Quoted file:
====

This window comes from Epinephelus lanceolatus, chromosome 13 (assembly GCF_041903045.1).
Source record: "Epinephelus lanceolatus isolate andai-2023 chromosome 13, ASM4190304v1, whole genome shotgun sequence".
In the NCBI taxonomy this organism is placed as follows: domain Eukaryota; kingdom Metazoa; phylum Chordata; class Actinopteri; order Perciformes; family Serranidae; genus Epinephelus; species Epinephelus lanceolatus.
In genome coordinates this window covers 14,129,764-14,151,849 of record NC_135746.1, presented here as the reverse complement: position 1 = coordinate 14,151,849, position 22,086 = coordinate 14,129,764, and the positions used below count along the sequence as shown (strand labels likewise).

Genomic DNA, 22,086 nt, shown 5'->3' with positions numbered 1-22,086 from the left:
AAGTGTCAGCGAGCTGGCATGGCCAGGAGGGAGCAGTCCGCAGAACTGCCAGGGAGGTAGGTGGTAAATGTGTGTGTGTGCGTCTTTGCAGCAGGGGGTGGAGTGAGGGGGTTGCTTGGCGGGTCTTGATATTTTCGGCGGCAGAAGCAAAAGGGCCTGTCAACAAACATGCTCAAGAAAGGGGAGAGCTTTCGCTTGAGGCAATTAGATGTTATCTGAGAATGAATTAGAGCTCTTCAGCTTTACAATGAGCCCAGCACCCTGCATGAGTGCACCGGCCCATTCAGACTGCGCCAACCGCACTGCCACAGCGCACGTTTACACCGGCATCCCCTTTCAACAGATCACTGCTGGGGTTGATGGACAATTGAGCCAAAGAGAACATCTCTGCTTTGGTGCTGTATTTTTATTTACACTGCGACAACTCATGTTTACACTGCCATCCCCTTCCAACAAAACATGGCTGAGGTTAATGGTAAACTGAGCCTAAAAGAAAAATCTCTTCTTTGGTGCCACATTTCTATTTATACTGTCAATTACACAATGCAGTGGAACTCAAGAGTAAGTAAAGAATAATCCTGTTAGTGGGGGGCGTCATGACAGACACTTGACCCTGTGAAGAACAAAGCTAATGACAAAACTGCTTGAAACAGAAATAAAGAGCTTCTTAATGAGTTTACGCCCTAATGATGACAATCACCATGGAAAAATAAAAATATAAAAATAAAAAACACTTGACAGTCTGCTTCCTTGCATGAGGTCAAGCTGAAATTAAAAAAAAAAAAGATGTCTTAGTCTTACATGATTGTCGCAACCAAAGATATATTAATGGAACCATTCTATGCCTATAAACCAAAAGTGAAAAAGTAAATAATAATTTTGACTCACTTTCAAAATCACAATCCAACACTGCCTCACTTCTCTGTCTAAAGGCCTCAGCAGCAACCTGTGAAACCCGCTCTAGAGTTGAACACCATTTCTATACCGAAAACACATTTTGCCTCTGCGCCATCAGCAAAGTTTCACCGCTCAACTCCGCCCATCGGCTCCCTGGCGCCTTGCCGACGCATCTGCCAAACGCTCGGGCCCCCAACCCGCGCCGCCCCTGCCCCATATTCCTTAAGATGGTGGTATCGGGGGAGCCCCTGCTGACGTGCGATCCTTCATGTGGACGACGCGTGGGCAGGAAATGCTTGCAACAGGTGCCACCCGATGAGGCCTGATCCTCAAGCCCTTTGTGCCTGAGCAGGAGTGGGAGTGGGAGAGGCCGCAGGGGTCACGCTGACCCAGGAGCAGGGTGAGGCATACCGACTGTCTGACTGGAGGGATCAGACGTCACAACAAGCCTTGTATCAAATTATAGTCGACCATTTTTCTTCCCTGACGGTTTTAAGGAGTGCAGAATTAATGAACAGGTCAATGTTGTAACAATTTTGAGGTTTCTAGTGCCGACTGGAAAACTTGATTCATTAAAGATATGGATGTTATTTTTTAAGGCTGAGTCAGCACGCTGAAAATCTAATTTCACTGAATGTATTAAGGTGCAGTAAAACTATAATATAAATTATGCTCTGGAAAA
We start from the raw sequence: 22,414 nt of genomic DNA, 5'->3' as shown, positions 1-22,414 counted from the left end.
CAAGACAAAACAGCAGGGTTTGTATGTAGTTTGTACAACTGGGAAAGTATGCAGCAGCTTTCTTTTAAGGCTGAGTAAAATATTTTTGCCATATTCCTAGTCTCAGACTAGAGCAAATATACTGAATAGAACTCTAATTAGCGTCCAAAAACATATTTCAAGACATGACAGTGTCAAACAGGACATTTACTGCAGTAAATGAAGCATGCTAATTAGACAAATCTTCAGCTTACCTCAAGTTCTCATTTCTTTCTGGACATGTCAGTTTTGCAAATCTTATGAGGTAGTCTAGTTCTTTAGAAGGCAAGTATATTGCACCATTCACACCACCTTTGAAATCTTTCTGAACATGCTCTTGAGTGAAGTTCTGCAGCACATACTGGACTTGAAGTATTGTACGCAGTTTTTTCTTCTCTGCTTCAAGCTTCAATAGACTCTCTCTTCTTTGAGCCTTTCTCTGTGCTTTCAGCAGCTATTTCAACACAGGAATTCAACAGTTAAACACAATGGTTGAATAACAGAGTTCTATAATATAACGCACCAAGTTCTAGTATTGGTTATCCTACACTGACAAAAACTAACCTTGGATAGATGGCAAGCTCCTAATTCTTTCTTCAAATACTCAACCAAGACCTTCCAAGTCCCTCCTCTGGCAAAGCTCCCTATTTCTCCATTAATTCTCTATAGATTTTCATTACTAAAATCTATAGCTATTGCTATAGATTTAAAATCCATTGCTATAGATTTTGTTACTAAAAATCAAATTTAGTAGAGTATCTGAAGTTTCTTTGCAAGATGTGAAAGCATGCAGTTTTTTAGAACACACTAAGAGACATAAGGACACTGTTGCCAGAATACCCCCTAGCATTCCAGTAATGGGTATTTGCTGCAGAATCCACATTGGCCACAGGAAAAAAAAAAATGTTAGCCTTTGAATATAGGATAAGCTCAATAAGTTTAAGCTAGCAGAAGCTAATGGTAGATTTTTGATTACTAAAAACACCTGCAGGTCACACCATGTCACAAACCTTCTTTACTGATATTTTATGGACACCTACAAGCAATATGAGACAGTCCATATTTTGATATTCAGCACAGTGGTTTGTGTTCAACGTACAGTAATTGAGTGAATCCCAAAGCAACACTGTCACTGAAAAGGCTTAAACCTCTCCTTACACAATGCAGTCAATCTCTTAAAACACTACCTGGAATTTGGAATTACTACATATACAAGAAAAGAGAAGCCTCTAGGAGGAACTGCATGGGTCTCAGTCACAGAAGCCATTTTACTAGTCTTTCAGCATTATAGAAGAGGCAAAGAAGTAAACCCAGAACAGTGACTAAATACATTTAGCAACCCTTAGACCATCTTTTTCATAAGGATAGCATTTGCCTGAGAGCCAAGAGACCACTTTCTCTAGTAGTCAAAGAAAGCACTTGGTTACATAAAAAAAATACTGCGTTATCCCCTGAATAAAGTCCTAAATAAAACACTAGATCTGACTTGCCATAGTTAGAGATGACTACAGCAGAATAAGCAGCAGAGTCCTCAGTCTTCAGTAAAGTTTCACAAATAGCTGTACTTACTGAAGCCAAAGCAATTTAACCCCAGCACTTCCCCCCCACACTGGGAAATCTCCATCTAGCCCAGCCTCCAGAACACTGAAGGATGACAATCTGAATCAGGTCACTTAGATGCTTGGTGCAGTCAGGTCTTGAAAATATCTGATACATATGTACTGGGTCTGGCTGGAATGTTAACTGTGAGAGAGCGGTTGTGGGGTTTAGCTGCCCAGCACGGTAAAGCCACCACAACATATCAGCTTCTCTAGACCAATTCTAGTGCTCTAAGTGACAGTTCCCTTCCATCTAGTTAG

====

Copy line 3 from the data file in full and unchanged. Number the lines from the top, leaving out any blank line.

In the NCBI taxonomy this organism is placed as follows: domain Eukaryota; kingdom Metazoa; phylum Chordata; class Actinopteri; order Perciformes; family Serranidae; genus Epinephelus; species Epinephelus lanceolatus.